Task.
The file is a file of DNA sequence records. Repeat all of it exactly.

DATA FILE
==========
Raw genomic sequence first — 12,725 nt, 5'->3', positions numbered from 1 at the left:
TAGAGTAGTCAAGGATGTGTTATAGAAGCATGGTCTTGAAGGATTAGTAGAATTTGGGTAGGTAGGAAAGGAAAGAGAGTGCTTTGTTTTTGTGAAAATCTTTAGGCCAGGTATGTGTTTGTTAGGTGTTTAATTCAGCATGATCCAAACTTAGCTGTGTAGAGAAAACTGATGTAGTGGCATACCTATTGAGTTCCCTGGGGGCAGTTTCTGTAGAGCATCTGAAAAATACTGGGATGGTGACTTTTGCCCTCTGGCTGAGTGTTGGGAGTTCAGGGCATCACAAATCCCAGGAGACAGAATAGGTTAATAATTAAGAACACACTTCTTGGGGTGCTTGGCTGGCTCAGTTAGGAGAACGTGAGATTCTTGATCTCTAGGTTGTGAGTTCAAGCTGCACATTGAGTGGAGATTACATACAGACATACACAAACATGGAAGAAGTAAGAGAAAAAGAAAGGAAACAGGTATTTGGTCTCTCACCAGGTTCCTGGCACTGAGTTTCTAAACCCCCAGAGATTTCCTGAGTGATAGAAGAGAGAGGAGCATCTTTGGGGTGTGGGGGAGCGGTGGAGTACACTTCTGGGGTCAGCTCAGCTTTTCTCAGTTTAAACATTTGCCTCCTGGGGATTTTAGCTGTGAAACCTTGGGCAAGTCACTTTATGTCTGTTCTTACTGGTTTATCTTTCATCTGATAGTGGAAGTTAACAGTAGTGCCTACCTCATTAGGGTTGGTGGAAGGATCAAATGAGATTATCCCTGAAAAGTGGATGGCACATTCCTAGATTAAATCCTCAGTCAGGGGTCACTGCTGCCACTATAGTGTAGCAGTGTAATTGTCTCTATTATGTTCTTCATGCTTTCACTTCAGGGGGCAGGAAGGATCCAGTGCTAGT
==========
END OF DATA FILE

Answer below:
Raw genomic sequence first — 12,725 nt, 5'->3', positions numbered from 1 at the left:
TAGAGTAGTCAAGGATGTGTTATAGAAGCATGGTCTTGAAGGATTAGTAGAATTTGGGTAGGTAGGAAAGGAAAGAGAGTGCTTTGTTTTTGTGAAAATCTTTAGGCCAGGTATGTGTTTGTTAGGTGTTTAATTCAGCATGATCCAAACTTAGCTGTGTAGAGAAAACTGATGTAGTGGCATACCTATTGAGTTCCCTGGGGGCAGTTTCTGTAGAGCATCTGAAAAATACTGGGATGGTGACTTTTGCCCTCTGGCTGAGTGTTGGGAGTTCAGGGCATCACAAATCCCAGGAGACAGAATAGGTTAATAATTAAGAACACACTTCTTGGGGTGCTTGGCTGGCTCAGTTAGGAGAACGTGAGATTCTTGATCTCTAGGTTGTGAGTTCAAGCTGCACATTGAGTGGAGATTACATACAGACATACACAAACATGGAAGAAGTAAGAGAAAAAGAAAGGAAACAGGTATTTGGTCTCTCACCAGGTTCCTGGCACTGAGTTTCTAAACCCCCAGAGATTTCCTGAGTGATAGAAGAGAGAGGAGCATCTTTGGGGTGTGGGGGAGCGGTGGAGTACACTTCTGGGGTCAGCTCAGCTTTTCTCAGTTTAAACATTTGCCTCCTGGGGATTTTAGCTGTGAAACCTTGGGCAAGTCACTTTATGTCTGTTCTTACTGGTTTATCTTTCATCTGATAGTGGAAGTTAACAGTAGTGCCTACCTCATTAGGGTTGGTGGAAGGATCAAATGAGATTATCCCTGAAAAGTGGATGGCACATTCCTAGATTAAATCCTCAGTCAGGGGTCACTGCTGCCACTATAGTGTAGCAGTGTAATTGTCTCTATTATGTTCTTCATGCTTTCACTTCAGGGGGCAGGAAGGATCCAGTGCTAGT